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20 of the best free professional tools for your business

(TECHNOLOGY) Running a small business is a ton of work and you need all the help you can get. Here are 20 free tools that help make it a little easier.

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digital tools

When running your business, big or small, you’re only as good as what’s in your arsenal. This applies to your ability to be creative and think on your feet, as well as to having tangible tools at your disposal.

Below, we’ve outlined 20 of the top free tools that are designed to help grow your business – let us know in the comments what you love or what you’d add!

  1. Google Analytics – this is a definite need. With the world continuing to grow more and more digital, it’s necessary to know how your business is operating in the online realm. Google Analytics provides data about your small business, including traffic to your site and clicks on links. It gives you an idea of who is visiting and when, allows you to track your goals, and generate audience reports. Google also offers virtual classes that teach you how to master the platform.
  2. Hotjar – want to understand exactly how visitors are using your site without getting lost in the shuffle of numbers and data? Hotjar is where it’s at. You can see a user’s behavior and their exact process of perusing the site. There are also tools like feedback polls that allow your audience to interact with you when using your site.
  3. Canva – this is one of the best visual tools to create graphics for your company, both to print for physical display and to use on social media. The platform is easy-to-use and allows for a myriad of sizing options, backgrounds, and stock images.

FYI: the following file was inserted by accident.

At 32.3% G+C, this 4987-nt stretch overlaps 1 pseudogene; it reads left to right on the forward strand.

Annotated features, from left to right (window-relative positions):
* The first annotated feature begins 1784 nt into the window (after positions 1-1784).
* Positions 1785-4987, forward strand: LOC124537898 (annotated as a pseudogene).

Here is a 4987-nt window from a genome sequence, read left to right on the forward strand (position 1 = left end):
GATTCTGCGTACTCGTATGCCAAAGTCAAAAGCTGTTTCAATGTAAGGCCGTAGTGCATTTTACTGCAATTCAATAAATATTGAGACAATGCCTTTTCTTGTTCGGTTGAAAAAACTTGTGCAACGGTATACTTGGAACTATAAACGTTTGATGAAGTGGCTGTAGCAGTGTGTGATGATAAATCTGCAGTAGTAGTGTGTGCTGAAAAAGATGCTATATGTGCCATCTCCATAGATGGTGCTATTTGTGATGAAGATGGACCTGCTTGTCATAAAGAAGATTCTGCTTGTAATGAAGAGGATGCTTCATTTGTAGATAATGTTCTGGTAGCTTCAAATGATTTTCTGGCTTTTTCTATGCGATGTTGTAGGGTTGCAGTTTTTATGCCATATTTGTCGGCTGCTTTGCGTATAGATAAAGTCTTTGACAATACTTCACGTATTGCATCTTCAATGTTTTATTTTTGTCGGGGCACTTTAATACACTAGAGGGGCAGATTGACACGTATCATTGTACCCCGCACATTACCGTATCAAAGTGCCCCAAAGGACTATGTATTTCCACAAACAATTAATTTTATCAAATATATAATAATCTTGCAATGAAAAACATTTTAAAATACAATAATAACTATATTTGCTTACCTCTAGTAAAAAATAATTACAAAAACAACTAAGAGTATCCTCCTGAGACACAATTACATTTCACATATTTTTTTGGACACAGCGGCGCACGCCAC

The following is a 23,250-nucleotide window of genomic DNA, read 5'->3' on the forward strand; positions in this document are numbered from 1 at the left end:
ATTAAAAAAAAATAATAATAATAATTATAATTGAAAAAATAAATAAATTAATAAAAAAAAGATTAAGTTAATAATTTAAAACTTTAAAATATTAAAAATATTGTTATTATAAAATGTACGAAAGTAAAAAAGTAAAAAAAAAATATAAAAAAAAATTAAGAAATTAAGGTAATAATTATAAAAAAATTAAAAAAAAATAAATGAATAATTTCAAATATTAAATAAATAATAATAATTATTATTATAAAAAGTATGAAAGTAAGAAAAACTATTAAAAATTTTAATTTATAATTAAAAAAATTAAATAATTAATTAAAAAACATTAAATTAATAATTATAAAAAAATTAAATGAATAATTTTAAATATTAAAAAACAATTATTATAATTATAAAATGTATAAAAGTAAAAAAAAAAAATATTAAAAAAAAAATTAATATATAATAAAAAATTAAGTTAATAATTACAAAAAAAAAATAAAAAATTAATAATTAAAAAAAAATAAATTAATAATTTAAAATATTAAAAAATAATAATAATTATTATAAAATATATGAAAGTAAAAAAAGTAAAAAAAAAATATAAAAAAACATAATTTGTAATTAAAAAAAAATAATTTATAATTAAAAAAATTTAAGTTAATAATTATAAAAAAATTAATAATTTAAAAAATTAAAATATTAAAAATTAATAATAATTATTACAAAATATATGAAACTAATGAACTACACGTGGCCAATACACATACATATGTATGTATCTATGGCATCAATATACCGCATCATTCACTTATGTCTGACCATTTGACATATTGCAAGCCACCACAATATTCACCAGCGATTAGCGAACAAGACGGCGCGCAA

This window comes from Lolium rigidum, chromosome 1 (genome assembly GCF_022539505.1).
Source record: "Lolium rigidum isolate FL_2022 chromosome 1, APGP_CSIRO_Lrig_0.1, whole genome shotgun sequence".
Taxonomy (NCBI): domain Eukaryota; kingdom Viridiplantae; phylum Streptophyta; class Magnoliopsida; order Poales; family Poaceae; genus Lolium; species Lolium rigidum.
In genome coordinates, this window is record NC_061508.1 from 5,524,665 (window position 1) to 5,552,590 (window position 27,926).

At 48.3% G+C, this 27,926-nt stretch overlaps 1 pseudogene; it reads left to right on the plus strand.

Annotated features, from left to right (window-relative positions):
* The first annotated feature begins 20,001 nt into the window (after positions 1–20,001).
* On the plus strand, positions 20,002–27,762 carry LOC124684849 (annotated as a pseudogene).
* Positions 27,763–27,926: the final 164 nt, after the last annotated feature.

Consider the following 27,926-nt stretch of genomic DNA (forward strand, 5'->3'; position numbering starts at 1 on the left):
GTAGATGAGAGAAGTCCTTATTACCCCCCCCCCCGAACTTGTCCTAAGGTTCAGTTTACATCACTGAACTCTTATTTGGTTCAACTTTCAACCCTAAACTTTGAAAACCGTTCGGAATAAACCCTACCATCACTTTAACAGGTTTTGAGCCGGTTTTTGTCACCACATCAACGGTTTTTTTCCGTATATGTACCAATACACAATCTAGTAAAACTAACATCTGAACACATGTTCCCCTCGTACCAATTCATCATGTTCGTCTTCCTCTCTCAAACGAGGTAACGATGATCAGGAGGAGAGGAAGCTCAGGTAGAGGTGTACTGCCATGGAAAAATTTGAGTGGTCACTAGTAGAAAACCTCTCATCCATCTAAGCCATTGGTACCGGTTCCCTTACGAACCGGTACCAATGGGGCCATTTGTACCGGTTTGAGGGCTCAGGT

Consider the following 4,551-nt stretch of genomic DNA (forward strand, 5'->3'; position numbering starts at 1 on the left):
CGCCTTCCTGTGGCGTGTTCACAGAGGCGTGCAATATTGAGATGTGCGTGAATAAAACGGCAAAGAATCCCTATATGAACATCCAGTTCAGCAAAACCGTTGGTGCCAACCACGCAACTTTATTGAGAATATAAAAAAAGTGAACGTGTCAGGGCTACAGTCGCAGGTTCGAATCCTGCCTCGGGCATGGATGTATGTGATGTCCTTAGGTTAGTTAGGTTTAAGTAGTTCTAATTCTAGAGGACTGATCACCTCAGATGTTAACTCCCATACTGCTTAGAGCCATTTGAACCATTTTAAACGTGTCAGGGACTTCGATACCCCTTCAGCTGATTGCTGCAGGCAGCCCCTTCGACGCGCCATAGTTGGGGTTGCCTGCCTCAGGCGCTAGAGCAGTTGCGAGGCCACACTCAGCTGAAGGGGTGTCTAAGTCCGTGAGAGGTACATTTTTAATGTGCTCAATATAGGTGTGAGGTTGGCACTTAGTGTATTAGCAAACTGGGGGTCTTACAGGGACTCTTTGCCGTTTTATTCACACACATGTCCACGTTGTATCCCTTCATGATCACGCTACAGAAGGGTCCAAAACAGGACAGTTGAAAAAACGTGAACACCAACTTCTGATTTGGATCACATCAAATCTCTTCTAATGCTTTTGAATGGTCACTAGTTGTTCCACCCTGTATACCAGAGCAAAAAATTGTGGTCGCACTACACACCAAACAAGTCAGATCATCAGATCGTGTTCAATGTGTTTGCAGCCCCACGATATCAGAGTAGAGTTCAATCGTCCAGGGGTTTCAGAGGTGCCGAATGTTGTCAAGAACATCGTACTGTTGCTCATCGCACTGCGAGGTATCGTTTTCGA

4. ProProfs Help Desk – this is a ticketing system that allows your visitors to contact customer service and start a thread of communication; all while keeping everything ticketed and organized. This also allows for shared inboxes, ticket resolution via chat, and ticket reduction up to 80 percent with knowledge base.
  5. JungleScout – this is your best friend when it comes to learning to sell on Amazon. Regardless of where you are in your seller journey, this tool will help you maximize your skillset.
  6. Kickstarter – crowd sourcing for your business without giving away the equity. This lets you recruit micro-investors and donors for your new business venture.
  7. MailChimp – This is an all-in-one tool that is necessary for all small business users. According to their website, “Bring your audience data, marketing channels, and insights together so you can reach your goals faster. With Mailchimp, you can promote your business across email, social, landing pages, shoppable landing pages, postcards, and more — all from a single platform.”
  8. Shopify – this platform has helped over one million businesses around the world and is continuing to help small businesses thrive. Shopify allows users to create and design an ecommerce website that is backed by helpful tools that help discover new customers, drive sales, and manage your business’s day-to-day operations.
  9. Buffer – provides simple social media tools that receive authentic engagement. Tell the story of your brand while growing your audience. The platform includes publishing, analytics, and engagement.
  10. Qualaroo – this is a customer and user feedback software that states its value as ten times higher than email surveys. It comes with what you need for useful feedback, including AI-powered analytics and reports.
  11. Zapier – a platform to connect your apps and automate workflow. Zapier moves information automatically between your web applications, allowing for more focus on the most important work.
  12. Doodle – a scheduling platform that allows meetings to be booked faster and smarter. No more need for an hour of back-and-forth emailing in order to nail down a meeting time.
  13. Docracy – a home for contracts and other legal documents, created by the community that uses them. The idea is to make these common documents easily available for everyone.
  14. Slack – the ideal way to communicate with your team and keep everyone on the same page at all times. This is a central communication hub where you and your team will stay in the loop, ask questions, and share updates.
  15. GoDaddy Website Builder – this is an extremely user-friendly tool that allows you to build websites that looks as though you paid someone hundreds to build it for you. There’s many options for customization, and they have the tools that help your site look great on both desktop and mobile.